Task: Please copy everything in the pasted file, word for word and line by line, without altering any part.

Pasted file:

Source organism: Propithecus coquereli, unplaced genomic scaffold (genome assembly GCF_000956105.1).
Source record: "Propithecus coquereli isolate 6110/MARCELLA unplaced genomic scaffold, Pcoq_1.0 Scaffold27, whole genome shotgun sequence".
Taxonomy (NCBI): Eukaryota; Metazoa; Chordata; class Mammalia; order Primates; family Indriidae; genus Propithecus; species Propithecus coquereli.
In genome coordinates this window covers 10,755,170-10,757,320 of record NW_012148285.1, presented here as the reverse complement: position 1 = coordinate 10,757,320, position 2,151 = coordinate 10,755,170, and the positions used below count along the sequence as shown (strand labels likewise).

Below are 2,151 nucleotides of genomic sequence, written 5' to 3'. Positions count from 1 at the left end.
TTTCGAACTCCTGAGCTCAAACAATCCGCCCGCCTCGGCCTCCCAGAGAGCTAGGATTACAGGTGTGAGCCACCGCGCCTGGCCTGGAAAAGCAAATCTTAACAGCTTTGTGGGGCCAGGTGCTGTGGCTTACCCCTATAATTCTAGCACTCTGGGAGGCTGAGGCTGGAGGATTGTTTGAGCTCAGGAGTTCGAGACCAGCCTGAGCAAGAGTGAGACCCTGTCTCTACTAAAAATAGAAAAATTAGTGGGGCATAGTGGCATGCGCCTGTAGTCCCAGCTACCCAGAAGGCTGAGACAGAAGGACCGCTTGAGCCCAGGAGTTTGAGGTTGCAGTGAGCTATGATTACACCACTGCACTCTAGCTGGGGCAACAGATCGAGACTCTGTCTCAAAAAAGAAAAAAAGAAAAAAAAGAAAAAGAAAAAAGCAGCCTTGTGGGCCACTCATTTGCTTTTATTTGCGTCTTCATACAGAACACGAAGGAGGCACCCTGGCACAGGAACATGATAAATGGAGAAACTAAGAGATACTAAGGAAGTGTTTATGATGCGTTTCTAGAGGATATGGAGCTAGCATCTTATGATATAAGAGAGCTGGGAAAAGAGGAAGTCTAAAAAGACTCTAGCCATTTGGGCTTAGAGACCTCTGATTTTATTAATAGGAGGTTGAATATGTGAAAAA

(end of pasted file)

Source organism: Propithecus coquereli, unplaced genomic scaffold (genome assembly GCF_000956105.1).
Source record: "Propithecus coquereli isolate 6110/MARCELLA unplaced genomic scaffold, Pcoq_1.0 Scaffold27, whole genome shotgun sequence".
Taxonomy (NCBI): Eukaryota; Metazoa; Chordata; class Mammalia; order Primates; family Indriidae; genus Propithecus; species Propithecus coquereli.
In genome coordinates this window covers 10,755,170-10,757,320 of record NW_012148285.1, presented here as the reverse complement: position 1 = coordinate 10,757,320, position 2,151 = coordinate 10,755,170, and the positions used below count along the sequence as shown (strand labels likewise).

Below are 2,151 nucleotides of genomic sequence, written 5' to 3'. Positions count from 1 at the left end.
TTTCGAACTCCTGAGCTCAAACAATCCGCCCGCCTCGGCCTCCCAGAGAGCTAGGATTACAGGTGTGAGCCACCGCGCCTGGCCTGGAAAAGCAAATCTTAACAGCTTTGTGGGGCCAGGTGCTGTGGCTTACCCCTATAATTCTAGCACTCTGGGAGGCTGAGGCTGGAGGATTGTTTGAGCTCAGGAGTTCGAGACCAGCCTGAGCAAGAGTGAGACCCTGTCTCTACTAAAAATAGAAAAATTAGTGGGGCATAGTGGCATGCGCCTGTAGTCCCAGCTACCCAGAAGGCTGAGACAGAAGGACCGCTTGAGCCCAGGAGTTTGAGGTTGCAGTGAGCTATGATTACACCACTGCACTCTAGCTGGGGCAACAGATCGAGACTCTGTCTCAAAAAAGAAAAAAAGAAAAAAAAGAAAAAGAAAAAAGCAGCCTTGTGGGCCACTCATTTGCTTTTATTTGCGTCTTCATACAGAACACGAAGGAGGCACCCTGGCACAGGAACATGATAAATGGAGAAACTAAGAGATACTAAGGAAGTGTTTATGATGCGTTTCTAGAGGATATGGAGCTAGCATCTTATGATATAAGAGAGCTGGGAAAAGAGGAAGTCTAAAAAGACTCTAGCCATTTGGGCTTAGAGACCTCTGATTTTATTAATAGGAGGTTGAATATGTGAAAAA